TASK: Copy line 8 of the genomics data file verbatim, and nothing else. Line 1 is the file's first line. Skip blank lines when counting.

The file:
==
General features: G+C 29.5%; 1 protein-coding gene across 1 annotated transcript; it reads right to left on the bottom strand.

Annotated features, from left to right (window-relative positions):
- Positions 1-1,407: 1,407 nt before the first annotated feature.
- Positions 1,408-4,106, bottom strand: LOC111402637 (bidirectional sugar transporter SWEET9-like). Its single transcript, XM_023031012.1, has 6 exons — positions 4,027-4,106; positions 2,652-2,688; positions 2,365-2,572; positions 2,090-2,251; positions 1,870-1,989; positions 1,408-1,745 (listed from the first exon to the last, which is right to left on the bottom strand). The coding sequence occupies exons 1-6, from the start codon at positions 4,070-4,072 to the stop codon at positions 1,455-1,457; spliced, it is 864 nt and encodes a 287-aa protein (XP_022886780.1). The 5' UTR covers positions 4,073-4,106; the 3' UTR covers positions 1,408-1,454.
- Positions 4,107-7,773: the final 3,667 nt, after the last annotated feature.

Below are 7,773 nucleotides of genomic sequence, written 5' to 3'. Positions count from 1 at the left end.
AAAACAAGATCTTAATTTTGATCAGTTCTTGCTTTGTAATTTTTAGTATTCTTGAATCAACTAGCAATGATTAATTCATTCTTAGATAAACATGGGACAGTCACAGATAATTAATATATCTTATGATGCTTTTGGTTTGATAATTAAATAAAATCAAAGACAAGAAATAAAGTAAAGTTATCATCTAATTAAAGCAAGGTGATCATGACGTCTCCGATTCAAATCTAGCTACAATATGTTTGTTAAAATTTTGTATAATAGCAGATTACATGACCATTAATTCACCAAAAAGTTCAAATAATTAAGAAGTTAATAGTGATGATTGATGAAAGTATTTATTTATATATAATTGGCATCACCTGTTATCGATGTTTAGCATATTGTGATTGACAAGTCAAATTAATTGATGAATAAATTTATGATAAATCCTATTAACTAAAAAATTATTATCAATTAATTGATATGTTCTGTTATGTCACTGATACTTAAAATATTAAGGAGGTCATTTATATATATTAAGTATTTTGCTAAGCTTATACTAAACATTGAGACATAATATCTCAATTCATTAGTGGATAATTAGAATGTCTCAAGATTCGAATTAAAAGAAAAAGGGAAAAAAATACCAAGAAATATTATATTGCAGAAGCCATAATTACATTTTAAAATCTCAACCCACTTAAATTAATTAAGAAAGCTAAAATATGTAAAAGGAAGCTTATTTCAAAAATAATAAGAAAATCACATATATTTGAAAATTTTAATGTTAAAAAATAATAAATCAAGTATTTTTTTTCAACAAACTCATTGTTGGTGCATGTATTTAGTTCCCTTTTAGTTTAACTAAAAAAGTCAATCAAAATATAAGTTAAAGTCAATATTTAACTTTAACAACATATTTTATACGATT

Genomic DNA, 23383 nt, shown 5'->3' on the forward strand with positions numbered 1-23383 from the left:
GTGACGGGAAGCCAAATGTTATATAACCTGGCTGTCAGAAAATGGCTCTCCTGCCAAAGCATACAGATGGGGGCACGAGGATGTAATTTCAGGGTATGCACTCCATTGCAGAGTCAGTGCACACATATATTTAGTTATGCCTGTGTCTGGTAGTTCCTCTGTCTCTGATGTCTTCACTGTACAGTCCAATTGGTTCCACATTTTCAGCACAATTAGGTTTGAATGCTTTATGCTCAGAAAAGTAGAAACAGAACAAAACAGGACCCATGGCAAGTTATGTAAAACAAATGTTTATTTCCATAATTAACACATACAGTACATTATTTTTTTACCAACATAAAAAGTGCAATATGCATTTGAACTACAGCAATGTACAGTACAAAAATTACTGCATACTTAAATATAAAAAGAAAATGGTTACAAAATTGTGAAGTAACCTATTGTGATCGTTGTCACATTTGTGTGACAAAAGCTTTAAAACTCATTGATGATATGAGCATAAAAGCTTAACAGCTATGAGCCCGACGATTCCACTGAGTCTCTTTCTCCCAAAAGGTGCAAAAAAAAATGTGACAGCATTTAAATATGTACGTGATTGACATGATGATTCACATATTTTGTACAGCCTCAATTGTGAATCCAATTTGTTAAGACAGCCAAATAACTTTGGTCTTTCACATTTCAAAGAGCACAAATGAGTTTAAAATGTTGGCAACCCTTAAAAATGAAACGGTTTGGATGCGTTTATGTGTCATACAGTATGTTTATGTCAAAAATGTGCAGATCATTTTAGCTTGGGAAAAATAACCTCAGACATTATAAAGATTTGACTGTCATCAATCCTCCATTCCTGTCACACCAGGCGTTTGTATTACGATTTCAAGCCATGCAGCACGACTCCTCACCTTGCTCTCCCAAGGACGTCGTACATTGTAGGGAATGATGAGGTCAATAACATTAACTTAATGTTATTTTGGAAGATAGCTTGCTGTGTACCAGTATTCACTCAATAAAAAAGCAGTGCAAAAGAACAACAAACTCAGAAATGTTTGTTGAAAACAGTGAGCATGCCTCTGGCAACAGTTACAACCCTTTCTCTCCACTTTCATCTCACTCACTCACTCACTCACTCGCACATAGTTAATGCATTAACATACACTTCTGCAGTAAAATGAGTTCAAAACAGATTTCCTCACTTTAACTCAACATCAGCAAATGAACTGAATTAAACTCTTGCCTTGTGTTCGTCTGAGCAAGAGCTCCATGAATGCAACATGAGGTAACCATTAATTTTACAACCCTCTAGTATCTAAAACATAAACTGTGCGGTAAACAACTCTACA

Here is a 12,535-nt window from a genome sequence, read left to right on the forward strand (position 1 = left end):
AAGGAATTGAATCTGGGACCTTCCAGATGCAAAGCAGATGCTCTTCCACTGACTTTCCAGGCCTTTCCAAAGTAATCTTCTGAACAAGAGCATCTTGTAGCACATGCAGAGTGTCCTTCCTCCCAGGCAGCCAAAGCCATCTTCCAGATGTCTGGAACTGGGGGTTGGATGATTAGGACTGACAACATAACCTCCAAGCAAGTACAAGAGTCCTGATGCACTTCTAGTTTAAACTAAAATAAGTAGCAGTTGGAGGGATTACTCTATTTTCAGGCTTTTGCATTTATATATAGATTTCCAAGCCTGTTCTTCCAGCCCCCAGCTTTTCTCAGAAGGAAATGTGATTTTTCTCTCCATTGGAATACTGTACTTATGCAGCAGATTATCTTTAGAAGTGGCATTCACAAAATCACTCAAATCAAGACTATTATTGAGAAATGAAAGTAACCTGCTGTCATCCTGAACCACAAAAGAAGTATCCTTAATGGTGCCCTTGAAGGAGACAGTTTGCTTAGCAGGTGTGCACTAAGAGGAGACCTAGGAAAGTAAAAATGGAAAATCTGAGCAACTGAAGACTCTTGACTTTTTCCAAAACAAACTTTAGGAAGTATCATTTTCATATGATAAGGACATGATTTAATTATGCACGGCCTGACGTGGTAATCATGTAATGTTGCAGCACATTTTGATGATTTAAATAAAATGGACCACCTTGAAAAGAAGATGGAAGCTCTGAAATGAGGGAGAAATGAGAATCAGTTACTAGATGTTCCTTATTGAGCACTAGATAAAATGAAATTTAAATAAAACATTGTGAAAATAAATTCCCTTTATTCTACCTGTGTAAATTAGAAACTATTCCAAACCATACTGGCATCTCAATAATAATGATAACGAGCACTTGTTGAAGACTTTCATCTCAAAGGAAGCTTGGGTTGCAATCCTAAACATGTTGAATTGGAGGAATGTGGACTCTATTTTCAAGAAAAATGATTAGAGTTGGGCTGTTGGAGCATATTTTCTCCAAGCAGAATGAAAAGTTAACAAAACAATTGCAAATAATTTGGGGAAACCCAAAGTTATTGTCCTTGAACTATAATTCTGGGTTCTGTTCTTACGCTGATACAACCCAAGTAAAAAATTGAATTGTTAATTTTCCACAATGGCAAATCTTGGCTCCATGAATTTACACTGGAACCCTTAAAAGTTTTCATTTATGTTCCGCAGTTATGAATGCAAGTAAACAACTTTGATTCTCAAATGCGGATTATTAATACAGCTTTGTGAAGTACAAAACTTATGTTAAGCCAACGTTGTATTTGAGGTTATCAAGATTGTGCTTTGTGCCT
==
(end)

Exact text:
Genomic DNA, 23383 nt, shown 5'->3' on the forward strand with positions numbered 1-23383 from the left: